Cavitation is an important phenomenon influencing the performance of ship propellers and rudders. It is well known that if substantial cavitation develops on one of these components, it can lead to performance loss, noise and vibration hindrance or erosion of the surface material. Consequently, ships and propellers are designed in such a way to minimize the likelihood of excessive cavitation occurring on the propeller(s), rudder(s), etc. At MARIN, cavitation tests are performed regularly in the Depressurised Wave Basin (DWB). The DWB is a towing tank along which a ship model is towed at the appropriately scaled velocity, propeller loading, ambient pressure and wave conditions. However, in order to achieve the correct cavitation behaviour, it is also necessary to control the water quality [1,2]. Water quality in the context of cavitation experiments means: 1) dissolved gas and 2) free-gas content in the water (i.e. the size distribution and concentration of cavitation nuclei). The dissolved gas content is measured and controlled in the DWB. The cavitation nuclei are micrometer-sized bubbles present naturally in large numbers in the sea, but in insufficient numbers in a towing tank. To achieve adequate scaling, they need to be added to the water.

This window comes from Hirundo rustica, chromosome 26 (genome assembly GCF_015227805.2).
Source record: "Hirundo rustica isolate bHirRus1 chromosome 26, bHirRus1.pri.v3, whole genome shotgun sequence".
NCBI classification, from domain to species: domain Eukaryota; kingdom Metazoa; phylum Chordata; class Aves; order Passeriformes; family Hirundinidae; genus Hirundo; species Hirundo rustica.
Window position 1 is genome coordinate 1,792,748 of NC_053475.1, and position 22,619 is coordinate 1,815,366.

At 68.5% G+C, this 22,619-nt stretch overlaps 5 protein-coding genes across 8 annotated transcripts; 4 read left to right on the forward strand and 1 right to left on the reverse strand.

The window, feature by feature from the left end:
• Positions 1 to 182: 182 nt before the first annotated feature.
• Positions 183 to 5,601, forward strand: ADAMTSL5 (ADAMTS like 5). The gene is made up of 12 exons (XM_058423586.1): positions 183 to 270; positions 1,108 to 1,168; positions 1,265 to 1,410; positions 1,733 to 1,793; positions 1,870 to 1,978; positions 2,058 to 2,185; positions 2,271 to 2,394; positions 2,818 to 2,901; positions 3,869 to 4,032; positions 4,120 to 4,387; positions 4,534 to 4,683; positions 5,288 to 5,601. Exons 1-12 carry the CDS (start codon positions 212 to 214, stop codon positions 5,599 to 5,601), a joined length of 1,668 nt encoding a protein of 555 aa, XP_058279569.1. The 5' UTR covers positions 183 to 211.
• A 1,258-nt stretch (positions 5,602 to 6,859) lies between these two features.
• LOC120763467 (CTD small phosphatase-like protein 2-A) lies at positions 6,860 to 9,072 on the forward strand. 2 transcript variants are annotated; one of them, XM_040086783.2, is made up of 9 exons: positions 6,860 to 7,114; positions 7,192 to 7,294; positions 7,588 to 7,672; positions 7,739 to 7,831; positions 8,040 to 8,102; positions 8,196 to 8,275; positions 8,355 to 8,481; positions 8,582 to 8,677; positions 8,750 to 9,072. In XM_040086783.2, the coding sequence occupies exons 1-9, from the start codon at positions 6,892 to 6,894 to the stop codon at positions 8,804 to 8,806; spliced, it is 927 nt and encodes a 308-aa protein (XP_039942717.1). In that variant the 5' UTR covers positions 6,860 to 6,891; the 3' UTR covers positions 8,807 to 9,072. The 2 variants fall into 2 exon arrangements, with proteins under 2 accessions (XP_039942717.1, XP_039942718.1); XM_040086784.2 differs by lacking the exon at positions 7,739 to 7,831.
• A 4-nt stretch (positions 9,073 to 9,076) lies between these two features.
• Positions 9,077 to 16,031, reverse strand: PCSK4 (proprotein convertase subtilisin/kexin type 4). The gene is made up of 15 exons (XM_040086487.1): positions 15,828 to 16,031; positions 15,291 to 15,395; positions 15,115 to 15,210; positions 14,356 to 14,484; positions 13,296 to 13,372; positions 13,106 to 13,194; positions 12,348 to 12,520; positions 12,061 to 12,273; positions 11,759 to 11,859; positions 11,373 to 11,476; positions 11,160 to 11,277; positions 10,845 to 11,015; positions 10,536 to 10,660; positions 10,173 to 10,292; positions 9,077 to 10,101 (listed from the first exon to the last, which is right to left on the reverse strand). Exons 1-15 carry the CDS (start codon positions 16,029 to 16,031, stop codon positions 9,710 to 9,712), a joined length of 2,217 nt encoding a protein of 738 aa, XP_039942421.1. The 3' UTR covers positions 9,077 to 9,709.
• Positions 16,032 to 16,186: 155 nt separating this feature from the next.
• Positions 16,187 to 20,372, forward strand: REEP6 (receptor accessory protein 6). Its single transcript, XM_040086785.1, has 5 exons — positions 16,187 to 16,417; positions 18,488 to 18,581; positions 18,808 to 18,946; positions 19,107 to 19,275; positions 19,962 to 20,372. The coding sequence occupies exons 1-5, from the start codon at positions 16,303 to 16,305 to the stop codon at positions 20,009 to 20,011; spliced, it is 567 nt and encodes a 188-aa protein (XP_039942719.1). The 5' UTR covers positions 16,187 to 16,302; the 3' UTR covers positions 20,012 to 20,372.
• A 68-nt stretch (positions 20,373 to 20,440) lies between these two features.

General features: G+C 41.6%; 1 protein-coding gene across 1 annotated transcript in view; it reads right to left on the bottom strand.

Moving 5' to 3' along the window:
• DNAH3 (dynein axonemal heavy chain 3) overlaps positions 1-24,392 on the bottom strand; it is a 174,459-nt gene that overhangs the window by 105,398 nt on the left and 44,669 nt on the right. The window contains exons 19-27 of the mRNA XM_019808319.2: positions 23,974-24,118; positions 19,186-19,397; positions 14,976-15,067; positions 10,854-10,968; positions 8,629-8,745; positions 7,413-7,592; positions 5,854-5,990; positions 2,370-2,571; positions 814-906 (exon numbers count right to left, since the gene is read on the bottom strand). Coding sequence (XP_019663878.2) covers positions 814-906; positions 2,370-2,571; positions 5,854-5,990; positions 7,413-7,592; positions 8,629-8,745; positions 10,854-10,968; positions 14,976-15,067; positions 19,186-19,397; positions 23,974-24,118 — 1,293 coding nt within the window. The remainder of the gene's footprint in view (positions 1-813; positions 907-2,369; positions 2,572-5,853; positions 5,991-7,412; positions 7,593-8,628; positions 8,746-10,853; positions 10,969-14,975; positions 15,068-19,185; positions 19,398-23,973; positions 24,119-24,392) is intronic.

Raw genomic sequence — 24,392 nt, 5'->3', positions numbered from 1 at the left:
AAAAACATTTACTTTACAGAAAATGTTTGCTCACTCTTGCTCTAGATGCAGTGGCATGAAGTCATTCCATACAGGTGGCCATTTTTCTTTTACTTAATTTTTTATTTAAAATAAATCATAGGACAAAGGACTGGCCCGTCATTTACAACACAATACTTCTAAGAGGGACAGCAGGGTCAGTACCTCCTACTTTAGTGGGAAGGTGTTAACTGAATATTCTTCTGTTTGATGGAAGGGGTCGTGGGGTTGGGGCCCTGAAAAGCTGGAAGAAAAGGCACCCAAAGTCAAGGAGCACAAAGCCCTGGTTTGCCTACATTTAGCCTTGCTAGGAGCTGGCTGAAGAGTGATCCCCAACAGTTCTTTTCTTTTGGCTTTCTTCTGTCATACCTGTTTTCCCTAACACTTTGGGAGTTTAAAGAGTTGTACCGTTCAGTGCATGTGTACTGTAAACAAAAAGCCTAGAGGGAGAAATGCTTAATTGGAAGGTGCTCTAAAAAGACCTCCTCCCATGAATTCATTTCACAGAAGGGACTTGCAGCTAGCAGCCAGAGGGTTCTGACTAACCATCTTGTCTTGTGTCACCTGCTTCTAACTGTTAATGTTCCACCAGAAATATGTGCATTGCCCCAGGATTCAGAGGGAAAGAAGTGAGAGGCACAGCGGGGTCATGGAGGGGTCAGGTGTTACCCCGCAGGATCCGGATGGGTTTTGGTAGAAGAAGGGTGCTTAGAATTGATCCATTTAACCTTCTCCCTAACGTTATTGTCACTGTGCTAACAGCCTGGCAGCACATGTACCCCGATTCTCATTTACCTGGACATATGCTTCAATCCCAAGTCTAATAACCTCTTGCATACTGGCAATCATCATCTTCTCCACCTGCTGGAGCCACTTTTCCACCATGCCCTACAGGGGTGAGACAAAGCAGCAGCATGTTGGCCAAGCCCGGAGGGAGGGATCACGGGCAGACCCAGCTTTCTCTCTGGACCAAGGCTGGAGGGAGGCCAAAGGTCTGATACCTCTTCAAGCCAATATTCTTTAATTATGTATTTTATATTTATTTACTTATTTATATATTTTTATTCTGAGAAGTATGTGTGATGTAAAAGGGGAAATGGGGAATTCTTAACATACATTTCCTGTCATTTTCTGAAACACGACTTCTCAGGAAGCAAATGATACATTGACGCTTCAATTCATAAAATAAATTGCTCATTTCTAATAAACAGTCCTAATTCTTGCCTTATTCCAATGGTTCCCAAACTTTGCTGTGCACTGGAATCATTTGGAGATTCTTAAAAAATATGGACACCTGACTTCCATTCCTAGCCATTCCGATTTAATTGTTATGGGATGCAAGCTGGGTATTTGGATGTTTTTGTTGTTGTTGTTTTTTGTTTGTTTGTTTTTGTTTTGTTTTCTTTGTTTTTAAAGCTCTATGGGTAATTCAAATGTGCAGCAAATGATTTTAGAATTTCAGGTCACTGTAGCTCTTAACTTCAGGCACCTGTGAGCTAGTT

Martijn van Rijsbergen
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